Michael Thompson grew up in Richmond, Kentucky, a small city within the Appalachian region. Michael’s father, now in higher education leadership, was born to a coal mining family in Clay County, Kentucky. Michael moved north after high school and became distant from his creative work. But after beginning at Thomas More University, he said he “became re-connected with art and creative writing.” It was there he connected with the Urban Appalachian Leadership Project. This put him on his current path. Thompson has so much going on, it is difficult to imagine how he manages. He is contracted with the Cincinnati Art Museum and the Contemporary Arts Center as a freelance designer. He has worked with ArtWorks on mural projects. All this, and his current work on the “Sanctuaries” project.

“Sanctuaries” will lead to a series of ten paintings. Thompson will also include excerpts from ten interviews, and the entire project will culminate in a book. He plans to make and distribute 200 copies of the book. The project will also produce a database with a collection of the transcripts of interviews and other data accumulated by his research. This is clearly a massive project that draws on all of Michael Thompsons’ creative and intellectual abilities.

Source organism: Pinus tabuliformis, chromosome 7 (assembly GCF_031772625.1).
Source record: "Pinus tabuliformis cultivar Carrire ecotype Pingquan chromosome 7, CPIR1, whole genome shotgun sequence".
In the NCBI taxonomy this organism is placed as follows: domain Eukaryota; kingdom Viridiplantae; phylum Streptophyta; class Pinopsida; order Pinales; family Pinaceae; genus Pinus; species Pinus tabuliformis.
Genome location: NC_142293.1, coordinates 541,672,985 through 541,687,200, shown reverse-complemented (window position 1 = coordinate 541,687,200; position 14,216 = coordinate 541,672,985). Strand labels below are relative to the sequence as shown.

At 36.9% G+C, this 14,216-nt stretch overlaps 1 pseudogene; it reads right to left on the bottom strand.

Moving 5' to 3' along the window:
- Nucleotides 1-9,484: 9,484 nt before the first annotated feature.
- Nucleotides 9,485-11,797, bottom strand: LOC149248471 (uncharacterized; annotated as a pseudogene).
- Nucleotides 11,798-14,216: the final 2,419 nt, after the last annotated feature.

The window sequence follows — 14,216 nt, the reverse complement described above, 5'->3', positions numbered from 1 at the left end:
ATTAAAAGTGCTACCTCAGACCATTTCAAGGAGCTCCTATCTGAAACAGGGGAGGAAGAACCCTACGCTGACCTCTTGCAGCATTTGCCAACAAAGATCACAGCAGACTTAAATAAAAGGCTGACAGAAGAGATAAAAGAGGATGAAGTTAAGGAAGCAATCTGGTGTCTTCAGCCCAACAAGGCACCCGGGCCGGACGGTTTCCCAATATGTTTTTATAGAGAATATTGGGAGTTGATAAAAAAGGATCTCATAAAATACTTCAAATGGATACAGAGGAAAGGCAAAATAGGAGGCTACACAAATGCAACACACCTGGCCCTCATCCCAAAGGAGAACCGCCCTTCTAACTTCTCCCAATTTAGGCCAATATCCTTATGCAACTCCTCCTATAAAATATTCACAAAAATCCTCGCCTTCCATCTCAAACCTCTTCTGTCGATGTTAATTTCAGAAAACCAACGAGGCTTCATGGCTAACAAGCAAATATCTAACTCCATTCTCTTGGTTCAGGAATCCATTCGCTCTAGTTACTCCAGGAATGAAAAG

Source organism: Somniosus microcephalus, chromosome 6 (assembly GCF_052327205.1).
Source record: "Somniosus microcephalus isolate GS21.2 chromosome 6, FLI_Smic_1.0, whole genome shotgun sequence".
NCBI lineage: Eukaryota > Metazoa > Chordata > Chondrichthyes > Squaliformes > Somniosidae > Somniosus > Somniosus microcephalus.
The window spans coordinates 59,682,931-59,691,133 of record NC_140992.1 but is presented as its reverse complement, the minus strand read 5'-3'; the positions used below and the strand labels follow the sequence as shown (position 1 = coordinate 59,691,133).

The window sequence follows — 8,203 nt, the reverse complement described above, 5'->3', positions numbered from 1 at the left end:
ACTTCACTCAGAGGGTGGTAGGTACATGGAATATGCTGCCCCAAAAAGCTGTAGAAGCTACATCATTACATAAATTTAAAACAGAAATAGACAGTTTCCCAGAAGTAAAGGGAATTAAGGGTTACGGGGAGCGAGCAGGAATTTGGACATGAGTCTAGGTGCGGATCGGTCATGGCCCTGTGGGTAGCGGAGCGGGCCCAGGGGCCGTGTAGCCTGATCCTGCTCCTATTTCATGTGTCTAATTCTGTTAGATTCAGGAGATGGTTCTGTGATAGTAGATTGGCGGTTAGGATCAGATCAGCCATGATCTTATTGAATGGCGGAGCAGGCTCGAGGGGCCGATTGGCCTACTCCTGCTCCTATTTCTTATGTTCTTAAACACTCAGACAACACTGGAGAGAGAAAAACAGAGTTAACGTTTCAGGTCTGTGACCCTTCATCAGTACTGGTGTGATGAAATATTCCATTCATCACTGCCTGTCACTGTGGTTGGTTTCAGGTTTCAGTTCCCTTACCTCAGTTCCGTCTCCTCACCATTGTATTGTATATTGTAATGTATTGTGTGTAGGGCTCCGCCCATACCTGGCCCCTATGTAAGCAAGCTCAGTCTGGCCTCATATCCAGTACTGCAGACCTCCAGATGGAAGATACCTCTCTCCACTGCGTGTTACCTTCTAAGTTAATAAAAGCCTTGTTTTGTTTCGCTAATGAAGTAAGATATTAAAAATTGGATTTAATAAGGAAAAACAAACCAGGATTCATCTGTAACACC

I need to allow Michael Thompson’s own words to sum up his work and commitments. He states in his bio that he works at “creating a living system of relationship around the art by forming organic relationships and community collaborative relationships through inquisition, live programming, and giving away books which capture the authentic experience of a community.”